Studying abroad tends to be an extremely valuable experience – you get a chance to learn a new language, meet a new culture, without procrastinating and with learning a whole lot of new stuff. In fact, the best way to spend your 20s (and even later periods in life), is by going somewhere outside your culture and be exposed to a different language and, above all, a different way of learning. However, simply choosing a target country and setting sails for new learning endeavours isn’t quite that simple. You need to think quite a deal ahead and plan your stay in a new environment. We hope that this guide will help you get through preparations for your abroad-study experience.
Find what fits you
Regardless of whether you are looking to work, volunteer or study abroad and no matter the level of your degree, you can rest assured that nowadays there’s always a program waiting for you. Whether it’s a cultural exchange program, or a field-based one, there are many different ones, with different price points each.
Most colleges are equipped with departments for international education, so you should definitely use the power of the Internet, as well as a lot of spare time that you have on your hands to pick the right fit.
This, however, isn’t the only fit that you’ll need to find – you always have to think about money. In order to reach your goal of studying abroad, you’ll need to save up some cash (you’re looking at the ballpark of around $5000, for a six-week term). If you need to save up, try applying for jobs and/or paid internships, to meet the monetary demands of the desired program.
Documents and preparations
Naturally, seeing as how you’re going abroad for an extended period of time, you’ll have to think about documentation. Make sure you’ve got your passport, student visa, banking, housing and insurance paperwork in order, as well as financial aid. There is few things worse than having to take care of vital bureaucratic stuff from your new temporary home abroad.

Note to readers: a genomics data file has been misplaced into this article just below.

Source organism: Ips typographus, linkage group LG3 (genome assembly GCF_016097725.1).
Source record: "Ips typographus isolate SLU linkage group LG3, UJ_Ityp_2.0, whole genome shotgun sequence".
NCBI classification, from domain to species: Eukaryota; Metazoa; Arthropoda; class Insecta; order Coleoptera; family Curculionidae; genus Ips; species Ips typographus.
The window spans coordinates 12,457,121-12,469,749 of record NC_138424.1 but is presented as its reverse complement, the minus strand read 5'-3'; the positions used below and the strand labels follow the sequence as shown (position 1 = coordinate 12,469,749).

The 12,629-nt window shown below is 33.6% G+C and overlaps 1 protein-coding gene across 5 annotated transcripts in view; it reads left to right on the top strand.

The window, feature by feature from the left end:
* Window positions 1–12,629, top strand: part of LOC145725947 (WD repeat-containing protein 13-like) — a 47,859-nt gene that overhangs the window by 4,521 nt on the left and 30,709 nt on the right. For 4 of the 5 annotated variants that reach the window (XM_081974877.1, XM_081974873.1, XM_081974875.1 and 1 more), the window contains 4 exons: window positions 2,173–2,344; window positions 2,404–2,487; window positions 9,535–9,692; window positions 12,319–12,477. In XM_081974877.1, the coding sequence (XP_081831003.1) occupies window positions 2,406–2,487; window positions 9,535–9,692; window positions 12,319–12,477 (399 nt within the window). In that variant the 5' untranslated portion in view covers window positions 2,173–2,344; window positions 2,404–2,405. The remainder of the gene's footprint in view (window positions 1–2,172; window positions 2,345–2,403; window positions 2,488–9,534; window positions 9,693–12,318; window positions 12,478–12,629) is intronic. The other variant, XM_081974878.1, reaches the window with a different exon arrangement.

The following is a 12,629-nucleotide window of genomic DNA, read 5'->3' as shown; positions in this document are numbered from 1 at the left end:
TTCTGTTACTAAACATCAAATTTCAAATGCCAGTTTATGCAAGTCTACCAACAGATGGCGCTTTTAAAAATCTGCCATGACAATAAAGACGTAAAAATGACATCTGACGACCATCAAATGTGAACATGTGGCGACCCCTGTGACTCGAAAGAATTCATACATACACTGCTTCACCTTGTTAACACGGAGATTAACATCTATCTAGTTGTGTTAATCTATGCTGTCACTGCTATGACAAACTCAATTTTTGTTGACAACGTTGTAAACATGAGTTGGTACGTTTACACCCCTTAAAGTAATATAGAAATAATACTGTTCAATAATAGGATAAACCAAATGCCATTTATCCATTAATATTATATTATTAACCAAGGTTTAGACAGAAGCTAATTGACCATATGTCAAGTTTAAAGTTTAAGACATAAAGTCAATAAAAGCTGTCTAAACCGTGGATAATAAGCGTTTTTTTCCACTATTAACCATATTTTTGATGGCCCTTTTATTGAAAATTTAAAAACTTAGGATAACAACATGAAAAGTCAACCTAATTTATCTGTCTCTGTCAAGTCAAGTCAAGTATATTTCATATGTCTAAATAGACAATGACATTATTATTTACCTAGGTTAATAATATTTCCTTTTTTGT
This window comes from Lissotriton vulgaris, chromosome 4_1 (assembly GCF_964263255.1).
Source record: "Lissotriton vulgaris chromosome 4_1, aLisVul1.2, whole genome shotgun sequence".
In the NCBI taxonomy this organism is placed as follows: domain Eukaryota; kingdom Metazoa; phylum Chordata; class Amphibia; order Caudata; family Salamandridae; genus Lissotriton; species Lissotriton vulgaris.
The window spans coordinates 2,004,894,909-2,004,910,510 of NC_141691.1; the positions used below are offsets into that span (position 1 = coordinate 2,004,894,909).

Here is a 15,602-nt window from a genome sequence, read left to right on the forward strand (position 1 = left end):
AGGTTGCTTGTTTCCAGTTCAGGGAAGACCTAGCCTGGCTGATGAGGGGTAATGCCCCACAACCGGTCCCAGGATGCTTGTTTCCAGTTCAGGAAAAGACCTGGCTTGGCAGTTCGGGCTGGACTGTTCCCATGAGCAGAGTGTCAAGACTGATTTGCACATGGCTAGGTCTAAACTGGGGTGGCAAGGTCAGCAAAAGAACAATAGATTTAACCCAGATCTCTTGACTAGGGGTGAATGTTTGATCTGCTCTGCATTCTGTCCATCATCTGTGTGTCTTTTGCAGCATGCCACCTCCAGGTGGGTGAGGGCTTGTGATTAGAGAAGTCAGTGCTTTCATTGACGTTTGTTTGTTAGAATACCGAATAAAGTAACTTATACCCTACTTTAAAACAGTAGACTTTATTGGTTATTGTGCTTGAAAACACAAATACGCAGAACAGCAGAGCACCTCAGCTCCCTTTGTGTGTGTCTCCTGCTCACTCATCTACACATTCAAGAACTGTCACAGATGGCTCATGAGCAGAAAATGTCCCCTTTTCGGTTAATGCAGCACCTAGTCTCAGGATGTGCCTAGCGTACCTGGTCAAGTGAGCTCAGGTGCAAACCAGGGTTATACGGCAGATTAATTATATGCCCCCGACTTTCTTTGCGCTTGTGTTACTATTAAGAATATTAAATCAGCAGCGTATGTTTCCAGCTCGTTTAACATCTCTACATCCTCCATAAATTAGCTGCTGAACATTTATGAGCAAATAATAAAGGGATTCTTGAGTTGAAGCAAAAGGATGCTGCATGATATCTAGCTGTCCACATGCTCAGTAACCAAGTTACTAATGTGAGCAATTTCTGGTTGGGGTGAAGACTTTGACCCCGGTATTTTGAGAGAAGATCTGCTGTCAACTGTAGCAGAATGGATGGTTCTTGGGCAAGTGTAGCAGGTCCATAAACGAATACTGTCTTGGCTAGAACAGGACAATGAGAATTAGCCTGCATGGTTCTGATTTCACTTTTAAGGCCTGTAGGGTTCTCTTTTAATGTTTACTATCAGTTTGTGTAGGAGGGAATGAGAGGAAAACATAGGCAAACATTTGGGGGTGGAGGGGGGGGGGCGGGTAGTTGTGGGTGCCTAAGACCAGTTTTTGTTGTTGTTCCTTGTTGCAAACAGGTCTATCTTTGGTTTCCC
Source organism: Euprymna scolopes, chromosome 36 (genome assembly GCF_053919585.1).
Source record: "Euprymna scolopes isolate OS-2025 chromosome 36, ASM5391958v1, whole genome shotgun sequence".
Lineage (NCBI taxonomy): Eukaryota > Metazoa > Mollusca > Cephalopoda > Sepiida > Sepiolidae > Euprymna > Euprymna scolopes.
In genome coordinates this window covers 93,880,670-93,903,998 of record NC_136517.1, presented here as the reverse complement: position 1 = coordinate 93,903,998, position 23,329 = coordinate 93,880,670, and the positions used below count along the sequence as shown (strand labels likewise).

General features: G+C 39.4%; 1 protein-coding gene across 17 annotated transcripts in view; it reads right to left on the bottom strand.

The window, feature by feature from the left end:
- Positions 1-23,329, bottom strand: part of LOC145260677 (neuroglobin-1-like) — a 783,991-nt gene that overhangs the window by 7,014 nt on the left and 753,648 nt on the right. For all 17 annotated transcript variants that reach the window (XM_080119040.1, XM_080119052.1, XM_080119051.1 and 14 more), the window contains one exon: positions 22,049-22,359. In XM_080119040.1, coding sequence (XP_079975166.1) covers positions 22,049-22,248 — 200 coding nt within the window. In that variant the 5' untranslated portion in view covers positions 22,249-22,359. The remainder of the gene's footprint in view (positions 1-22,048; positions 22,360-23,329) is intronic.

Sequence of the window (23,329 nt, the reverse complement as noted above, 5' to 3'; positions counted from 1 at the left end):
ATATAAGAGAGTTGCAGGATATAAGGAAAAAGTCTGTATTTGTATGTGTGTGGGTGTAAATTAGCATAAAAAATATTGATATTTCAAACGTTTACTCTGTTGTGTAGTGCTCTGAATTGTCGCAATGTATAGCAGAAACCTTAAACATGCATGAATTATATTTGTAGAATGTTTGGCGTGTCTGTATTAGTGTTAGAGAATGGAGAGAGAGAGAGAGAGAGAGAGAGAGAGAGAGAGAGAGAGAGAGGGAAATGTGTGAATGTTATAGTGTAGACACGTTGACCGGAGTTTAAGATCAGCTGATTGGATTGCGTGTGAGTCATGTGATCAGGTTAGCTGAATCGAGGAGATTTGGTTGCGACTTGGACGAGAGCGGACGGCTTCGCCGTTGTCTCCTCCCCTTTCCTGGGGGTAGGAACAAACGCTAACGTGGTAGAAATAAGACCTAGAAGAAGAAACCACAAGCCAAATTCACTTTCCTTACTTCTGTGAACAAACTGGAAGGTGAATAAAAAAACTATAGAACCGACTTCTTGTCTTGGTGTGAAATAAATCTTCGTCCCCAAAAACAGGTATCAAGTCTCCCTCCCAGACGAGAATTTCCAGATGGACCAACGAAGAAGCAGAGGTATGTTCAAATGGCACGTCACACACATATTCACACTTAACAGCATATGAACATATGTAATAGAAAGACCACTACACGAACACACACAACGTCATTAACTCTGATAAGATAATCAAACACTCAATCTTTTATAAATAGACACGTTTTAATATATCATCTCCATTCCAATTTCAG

School programs vary, especially those abroad to those of your country – this is why you need to check in with the program you join, in order to make sure you know what the school needs from you – proof of citizenship, proof of medical insurance, passport copies and the like.
When it comes to where you’ll stay, this depends on what your aims are and how much you’re willing to spend. Some schools offer their college campus for free, others require you to pay, while some require you to find your own temporary home. If you’re on a limited budget, you can always opt to share accommodation with someone, as an excellent complement to your pocket.
A certain degree of stress is to be expected when moving to a foreign country – you should prepare for new customs, laws and new social mores in general, by means of the Internet.
Additionally, every city has certain neighborhoods with high crime levels, so you should definitely get to know which parts of the city to avoid, at least at the very beginning of your temporary life there. Make sure you prepare yourself to get into a mindset where you won’t go out alone late at night, regardless of your gender, age, nationality or race. Tread carefully in order to avoid inconveniences, or even worse. Finally, make sure you equip your smartphone with emergency numbers, before you even set off from your home country.
Make sure you speak up! Not only does a language barrier tend to be tedious, but, in reference to the previous paragraph, tends to attract trouble with locals. At the very beginning it will be difficult, but you’ll quickly pick up on the language, seeing as how you’ll be surrounded with people speaking it.
Once you’ve gotten a hold of the basics of the target language, not only will you be able to express yourself easily, but also to understand what people are saying, which is crucial in staying safe.
Studying in a foreign country will probably be an exhausting and frustrating experience in the very beginning, but if you make sure you’ve covered all your basics outlined here, you can rest assured that staying in the target country will soon turn out to be a breeze and a fun experience.
Author: Diana Smith